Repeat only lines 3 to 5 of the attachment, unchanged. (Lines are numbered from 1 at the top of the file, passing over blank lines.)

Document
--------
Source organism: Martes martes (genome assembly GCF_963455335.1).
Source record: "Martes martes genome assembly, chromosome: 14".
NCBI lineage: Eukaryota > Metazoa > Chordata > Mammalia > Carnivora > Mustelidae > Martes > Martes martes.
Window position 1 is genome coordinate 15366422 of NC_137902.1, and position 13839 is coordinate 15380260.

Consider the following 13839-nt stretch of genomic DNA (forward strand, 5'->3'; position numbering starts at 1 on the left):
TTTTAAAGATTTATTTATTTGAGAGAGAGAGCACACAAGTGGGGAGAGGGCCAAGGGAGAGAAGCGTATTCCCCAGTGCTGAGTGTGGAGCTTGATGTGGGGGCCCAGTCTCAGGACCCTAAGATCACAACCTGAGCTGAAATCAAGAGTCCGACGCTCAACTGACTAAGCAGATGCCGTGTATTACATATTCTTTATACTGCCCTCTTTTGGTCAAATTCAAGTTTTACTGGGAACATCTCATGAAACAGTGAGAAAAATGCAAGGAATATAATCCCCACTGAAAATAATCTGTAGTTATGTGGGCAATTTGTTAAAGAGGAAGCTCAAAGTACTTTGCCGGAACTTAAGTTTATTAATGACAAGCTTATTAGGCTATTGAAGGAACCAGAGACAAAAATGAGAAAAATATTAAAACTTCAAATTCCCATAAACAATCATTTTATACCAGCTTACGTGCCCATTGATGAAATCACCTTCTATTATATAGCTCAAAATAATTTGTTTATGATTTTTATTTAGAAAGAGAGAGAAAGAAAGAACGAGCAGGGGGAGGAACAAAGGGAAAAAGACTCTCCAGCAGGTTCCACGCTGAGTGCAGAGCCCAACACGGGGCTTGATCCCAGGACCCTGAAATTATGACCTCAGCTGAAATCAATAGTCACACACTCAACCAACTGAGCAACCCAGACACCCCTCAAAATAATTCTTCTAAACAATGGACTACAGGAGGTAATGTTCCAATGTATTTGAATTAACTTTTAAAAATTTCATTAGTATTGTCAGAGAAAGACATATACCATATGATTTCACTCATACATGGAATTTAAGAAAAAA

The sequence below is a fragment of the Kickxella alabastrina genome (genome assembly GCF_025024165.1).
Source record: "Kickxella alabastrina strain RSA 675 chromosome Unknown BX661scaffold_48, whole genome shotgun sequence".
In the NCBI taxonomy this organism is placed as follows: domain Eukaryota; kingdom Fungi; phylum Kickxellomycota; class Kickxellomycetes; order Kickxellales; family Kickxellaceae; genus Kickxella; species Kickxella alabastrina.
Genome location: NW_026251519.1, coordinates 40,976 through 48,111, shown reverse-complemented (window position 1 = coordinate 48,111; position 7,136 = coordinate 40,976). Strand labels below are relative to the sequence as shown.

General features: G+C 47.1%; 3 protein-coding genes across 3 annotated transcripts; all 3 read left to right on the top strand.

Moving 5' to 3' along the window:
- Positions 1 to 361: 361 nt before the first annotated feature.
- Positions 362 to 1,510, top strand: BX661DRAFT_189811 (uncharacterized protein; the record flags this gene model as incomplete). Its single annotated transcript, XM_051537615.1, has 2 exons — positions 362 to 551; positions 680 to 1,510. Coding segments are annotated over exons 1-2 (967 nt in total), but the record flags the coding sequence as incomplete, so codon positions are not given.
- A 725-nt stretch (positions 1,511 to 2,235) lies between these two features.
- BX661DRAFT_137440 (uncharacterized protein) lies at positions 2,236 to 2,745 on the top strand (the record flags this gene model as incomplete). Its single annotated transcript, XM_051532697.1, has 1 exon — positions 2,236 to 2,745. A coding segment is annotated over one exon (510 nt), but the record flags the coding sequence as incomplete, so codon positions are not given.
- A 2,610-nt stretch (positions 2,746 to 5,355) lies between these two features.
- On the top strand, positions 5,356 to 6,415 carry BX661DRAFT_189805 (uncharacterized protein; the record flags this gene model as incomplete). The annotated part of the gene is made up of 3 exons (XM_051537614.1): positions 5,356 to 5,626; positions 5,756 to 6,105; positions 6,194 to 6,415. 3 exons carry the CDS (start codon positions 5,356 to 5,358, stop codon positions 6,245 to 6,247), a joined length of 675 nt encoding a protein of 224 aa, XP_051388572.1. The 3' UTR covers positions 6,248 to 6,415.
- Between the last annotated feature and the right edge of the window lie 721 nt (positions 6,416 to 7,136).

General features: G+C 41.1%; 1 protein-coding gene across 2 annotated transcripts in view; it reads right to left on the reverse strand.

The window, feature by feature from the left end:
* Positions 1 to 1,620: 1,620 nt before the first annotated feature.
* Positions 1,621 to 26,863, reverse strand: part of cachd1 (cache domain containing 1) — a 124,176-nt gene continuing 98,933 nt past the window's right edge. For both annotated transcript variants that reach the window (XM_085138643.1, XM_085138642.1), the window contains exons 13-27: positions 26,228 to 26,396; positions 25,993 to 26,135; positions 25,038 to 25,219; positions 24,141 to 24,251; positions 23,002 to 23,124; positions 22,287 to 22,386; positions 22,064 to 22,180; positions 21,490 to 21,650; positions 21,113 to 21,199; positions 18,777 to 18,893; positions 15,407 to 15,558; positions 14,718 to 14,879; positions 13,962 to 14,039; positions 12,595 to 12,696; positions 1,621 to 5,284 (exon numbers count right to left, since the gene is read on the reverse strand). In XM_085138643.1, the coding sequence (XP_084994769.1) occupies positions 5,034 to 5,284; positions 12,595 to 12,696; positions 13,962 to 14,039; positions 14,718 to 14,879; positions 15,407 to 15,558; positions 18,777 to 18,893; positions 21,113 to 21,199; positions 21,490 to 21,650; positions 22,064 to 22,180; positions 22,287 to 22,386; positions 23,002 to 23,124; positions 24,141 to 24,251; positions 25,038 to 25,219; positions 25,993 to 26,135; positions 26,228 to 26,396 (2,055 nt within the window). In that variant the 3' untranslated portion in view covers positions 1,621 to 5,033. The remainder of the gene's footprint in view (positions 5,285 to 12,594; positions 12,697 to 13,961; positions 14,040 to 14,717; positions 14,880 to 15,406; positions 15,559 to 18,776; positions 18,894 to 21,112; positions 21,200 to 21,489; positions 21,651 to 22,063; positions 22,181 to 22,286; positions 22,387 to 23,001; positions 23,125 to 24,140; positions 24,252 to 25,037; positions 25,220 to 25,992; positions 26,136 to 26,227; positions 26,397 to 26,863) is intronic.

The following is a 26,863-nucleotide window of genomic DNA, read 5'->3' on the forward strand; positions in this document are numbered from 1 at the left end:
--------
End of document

NCBI lineage: Eukaryota > Metazoa > Chordata > Mammalia > Carnivora > Mustelidae > Martes > Martes martes.
Window position 1 is genome coordinate 15366422 of NC_137902.1, and position 13839 is coordinate 15380260.

Consider the following 13839-nt stretch of genomic DNA (forward strand, 5'->3'; position numbering starts at 1 on the left):